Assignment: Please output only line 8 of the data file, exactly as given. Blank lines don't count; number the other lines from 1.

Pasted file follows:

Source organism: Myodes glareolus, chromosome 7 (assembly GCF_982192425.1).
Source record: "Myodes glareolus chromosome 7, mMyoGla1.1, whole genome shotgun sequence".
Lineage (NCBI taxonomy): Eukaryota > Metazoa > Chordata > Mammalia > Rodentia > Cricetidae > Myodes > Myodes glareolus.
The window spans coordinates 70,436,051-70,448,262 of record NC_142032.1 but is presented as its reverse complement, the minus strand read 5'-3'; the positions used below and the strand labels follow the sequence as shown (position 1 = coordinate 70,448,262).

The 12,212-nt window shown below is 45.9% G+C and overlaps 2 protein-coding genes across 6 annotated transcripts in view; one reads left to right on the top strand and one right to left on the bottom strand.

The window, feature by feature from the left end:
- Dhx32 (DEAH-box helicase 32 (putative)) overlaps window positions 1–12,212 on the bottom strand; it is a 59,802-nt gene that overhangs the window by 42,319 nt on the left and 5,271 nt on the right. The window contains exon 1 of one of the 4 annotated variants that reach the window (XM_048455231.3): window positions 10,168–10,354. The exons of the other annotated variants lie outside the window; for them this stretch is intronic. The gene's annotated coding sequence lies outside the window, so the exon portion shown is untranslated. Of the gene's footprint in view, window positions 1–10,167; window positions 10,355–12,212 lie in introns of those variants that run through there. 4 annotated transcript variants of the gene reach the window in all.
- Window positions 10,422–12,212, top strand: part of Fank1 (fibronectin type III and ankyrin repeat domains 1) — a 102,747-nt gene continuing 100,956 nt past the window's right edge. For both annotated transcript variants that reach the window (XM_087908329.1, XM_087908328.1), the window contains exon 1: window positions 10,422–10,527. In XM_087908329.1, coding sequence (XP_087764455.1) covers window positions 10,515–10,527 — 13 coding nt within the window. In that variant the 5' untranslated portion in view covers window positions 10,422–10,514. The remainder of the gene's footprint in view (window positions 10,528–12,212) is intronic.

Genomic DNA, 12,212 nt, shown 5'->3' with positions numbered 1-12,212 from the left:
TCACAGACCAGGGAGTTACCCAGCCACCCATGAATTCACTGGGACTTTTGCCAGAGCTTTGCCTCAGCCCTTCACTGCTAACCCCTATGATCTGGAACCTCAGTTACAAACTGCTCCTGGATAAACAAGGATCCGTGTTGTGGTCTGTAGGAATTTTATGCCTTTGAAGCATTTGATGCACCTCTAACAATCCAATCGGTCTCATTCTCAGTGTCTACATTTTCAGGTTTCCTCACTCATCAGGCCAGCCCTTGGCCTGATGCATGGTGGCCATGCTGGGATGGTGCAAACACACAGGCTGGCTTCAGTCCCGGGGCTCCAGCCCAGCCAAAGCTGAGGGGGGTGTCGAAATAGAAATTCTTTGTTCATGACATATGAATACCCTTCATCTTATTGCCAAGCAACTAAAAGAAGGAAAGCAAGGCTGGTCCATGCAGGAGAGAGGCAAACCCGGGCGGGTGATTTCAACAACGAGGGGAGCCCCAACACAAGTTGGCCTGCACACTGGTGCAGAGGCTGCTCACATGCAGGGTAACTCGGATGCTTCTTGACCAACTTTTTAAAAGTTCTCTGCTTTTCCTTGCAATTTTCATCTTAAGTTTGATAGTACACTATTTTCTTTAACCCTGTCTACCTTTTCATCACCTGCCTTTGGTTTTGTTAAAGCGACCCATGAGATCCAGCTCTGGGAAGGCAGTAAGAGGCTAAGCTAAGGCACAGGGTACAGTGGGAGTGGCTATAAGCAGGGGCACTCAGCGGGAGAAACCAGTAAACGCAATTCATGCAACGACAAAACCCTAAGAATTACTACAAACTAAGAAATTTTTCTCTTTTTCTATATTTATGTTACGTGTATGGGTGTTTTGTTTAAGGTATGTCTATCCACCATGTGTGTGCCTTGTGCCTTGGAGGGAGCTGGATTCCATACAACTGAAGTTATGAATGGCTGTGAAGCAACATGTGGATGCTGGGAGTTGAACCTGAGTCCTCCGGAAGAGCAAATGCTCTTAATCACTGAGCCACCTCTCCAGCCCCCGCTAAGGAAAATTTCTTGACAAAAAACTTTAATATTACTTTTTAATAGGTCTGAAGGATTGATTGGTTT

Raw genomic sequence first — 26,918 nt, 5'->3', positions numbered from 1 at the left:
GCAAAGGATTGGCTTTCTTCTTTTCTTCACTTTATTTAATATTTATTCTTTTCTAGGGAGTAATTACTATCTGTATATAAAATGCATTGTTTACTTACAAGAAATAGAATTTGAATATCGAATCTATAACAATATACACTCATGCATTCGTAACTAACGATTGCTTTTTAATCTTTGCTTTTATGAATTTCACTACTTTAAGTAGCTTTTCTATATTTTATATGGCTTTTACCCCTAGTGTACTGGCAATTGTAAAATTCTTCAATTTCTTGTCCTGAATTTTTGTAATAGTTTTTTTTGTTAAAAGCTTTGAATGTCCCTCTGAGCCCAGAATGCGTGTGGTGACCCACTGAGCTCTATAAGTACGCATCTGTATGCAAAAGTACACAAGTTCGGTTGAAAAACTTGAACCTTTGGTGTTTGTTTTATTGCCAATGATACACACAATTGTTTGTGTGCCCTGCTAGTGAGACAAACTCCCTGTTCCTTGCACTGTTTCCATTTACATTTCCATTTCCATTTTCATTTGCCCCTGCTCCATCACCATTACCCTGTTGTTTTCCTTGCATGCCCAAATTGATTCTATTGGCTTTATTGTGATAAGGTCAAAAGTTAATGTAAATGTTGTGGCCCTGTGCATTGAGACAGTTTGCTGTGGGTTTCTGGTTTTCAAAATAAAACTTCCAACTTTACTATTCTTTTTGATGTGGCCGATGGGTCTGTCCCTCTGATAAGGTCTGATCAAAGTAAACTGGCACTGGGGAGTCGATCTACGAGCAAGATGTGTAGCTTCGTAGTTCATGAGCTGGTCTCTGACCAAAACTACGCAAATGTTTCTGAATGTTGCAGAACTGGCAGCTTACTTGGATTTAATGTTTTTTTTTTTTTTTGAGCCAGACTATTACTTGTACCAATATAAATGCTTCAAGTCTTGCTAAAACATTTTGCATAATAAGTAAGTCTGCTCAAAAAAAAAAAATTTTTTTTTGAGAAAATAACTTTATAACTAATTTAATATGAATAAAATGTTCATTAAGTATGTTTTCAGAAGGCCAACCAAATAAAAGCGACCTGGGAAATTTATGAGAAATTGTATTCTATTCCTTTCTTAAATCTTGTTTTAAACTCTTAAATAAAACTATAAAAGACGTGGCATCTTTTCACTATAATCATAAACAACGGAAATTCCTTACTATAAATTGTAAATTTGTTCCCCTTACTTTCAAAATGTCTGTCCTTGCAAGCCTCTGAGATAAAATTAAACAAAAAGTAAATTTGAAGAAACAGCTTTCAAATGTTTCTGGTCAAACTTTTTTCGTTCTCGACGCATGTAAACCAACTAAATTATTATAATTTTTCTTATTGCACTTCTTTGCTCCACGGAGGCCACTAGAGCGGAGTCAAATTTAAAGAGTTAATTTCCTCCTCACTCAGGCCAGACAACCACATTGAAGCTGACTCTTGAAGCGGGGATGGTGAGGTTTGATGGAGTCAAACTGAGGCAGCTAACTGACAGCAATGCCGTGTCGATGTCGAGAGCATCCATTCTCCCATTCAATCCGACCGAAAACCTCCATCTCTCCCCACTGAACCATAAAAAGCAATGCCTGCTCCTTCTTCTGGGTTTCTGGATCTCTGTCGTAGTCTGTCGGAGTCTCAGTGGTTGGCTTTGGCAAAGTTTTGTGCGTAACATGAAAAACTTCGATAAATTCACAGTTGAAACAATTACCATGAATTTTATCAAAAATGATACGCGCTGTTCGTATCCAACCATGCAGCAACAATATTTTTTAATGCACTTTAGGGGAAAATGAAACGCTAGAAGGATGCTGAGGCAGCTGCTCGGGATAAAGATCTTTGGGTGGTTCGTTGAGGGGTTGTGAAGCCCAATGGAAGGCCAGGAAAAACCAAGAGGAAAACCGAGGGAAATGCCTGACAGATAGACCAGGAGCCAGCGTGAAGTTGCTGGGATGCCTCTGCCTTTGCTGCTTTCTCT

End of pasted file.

- Window positions 10,422–12,212, top strand: part of Fank1 (fibronectin type III and ankyrin repeat domains 1) — a 102,747-nt gene continuing 100,956 nt past the window's right edge. For both annotated transcript variants that reach the window (XM_087908329.1, XM_087908328.1), the window contains exon 1: window positions 10,422–10,527. In XM_087908329.1, coding sequence (XP_087764455.1) covers window positions 10,515–10,527 — 13 coding nt within the window. In that variant the 5' untranslated portion in view covers window positions 10,422–10,514. The remainder of the gene's footprint in view (window positions 10,528–12,212) is intronic.